Sports India Checked

Virat Kohli in action during day one of the first Test match between South Africa and India at the Newlands Cricket Ground in Cape Town, South Africa Jan. 5, 2018. (IANS photo)

CAPE TOWN — India’s progress was checked late on Day 1 of the first test in South Africa Jan. 5, with the tourists 28-3 at stumps and 258 runs behind on a tough batting surface.

India lost both openers and captain Virat Kohli as it tried to limit the damage in the 11 overs faced before the close.

Top-ranked India had rattled South Africa’s batting lineup in the first skirmishes of a three-match series between test cricket’s top two teams. South Africa, which was 12-3 and in similar trouble at the start of the day, battled its way to 286 all out in its first innings.

Bhuvneshwar Kumar’s early blitz of seam bowling gave the Indians a promising start in another quest for a first series win in South Africa.

Kumar, who finished with 4-87, sent back Dean Elgar, Aiden Markram and Hashim Amla in the first five overs of the series-opener. A middle-order century stand between AB de Villiers (65) and Faf du Plessis (62), and a lower-order rally pushed the South Africans near to 300.

India’s batsmen also struggled on the green surface in Cape Town. Murali Vijay went for 1, Dale Steyn returned to test cricket for the first time in over a year to dismiss Shikhar Dhawa for 16, and Morne Morkel had Kohli for 5 with the first ball he bowled.

Cheteshwar Pujara, on 5 not out, and Rohit Sharma, yet to score, took India to the close.

“I would say it’s even,” Kumar said regarding the balance of power in the match.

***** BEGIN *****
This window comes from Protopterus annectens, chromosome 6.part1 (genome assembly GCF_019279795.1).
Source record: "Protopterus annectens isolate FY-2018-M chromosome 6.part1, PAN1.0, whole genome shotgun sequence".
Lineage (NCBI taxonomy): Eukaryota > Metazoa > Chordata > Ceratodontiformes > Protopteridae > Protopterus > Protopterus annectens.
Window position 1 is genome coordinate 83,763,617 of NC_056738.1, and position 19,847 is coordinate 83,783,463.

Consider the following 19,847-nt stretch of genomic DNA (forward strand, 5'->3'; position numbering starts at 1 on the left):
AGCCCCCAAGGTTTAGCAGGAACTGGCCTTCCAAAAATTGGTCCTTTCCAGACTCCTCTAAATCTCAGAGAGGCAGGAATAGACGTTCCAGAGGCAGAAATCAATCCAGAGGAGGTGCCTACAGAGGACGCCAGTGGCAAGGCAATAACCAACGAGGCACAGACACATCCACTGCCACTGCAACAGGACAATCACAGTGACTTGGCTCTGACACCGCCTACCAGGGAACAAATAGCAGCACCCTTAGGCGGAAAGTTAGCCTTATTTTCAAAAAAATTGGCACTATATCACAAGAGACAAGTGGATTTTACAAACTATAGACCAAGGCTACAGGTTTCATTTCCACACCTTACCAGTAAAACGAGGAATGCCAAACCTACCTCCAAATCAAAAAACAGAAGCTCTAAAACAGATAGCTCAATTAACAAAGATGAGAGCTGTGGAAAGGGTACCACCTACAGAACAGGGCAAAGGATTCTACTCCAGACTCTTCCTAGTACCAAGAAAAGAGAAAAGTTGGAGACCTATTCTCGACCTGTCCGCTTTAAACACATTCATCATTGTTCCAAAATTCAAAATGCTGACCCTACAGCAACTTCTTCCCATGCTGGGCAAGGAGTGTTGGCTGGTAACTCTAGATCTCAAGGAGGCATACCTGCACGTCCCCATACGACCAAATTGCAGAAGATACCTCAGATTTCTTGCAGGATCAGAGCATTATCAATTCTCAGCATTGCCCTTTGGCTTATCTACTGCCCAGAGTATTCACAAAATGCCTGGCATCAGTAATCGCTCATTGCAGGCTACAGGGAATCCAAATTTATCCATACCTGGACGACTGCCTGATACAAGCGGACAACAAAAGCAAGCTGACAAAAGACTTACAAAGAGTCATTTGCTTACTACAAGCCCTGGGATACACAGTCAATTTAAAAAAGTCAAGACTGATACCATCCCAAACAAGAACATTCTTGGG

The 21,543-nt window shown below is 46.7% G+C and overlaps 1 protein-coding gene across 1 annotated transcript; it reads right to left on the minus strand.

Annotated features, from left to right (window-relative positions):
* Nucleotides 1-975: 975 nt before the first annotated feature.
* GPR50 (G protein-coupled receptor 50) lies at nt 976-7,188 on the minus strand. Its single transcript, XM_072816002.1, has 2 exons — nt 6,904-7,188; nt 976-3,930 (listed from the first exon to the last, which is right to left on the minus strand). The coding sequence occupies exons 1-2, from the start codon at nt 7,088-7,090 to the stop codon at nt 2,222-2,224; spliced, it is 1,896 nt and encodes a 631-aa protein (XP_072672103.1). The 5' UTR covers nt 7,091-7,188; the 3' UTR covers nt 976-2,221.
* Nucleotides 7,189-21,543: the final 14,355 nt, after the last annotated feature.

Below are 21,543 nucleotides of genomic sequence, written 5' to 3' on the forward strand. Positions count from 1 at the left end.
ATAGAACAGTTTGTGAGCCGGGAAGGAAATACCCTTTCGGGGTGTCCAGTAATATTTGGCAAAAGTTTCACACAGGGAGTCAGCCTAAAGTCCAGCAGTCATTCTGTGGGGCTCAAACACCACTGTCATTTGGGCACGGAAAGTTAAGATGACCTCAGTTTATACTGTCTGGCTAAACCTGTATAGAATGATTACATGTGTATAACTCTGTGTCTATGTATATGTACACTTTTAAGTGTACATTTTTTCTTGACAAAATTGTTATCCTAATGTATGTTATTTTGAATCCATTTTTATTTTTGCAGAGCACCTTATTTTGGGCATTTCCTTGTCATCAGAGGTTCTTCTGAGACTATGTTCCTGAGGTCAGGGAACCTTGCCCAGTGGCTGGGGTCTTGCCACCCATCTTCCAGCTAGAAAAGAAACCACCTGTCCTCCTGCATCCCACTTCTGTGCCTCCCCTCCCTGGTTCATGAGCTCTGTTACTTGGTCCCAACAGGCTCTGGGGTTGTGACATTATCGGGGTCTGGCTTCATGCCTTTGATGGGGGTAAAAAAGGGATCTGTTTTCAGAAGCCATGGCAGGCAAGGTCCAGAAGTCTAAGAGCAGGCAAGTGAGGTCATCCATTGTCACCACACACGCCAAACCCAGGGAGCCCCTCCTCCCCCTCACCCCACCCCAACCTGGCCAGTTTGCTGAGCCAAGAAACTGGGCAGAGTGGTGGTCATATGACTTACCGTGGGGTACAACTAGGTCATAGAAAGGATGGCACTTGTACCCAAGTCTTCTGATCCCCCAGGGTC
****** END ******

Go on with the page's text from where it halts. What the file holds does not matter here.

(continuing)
Those 11 overs at the end of the day gave an early glimpse of the battle that’s predicted to define the series between the two teams: India’s vaunted batting lineup against South Africa’s fast bowlers.

The Proteas picked four of those quick bowlers for the opening test, allowing Steyn, out for over a year with a right shoulder problem, to join Vernon Philander, Morkel and Kagiso Rabada in the four-pronged pace attack.

Steyn had a wicket in his first spell back as Dhawan had a swipe at a short-pitched delivery and sent a catch swirling high up into the sky. Steyn took the catch off his own bowling.

India’s quicks had the first say, though, as Kumar exploited the generous bounce, swing and seam movement at Newlands that is normally designed to play into South African hands. He forced Elgar to edge behind with the third ball of the game, trapped Markram lbw with one that swung, and also had Amla caught behind.

South Africa was saved by de Villiers and du Plessis, and a solid contribution from its middle to lower order. Wicketkeeper-batsman Quinton de Kock hit 43 off just 40 balls, and the tailenders all chipped in.

“Obviously quite an intense day, but coming off after 6 o’clock, we are very happy,” South Africa batting coach Dale Benkenstein said. “The guys fought hard. Those runs down there at the bottom, especially in tough batting conditions, really are vital.”

Kumar was India’s best bowler, but debutant seamer Jasprit Bumrah and allrounder Hardik Pandya made two crucial breakthroughs after lunch. With the du Plessis-de Villiers partnership threatening to completely spoil India’s early progress, Brumah bowled de Villiers for a memorable first test wicket.

Pandya worked hard for du Plessis’ wicket, seeing an ultra-close leg before wicket decision turned down via the decision review system before, two balls later, he forced an edge behind to dismiss the South African skipper.

Du Plessis’ exit was greeted by a running, fist-pumping celebration by India skipper Kohli.

Kohli’s own dismissal at the end of the day, when he nicked a short ball from Morkel, provoked an equally rowdy celebration from the South Africans.

That intensity in the field may characterize a contest where India, clearly the best team in the world after nine straight test series victories, is under scrutiny as it almost always is to prove it can win big series away from home. Of those nine successive series wins for India, six of them have come in India, and just one has been achieved outside Asia.

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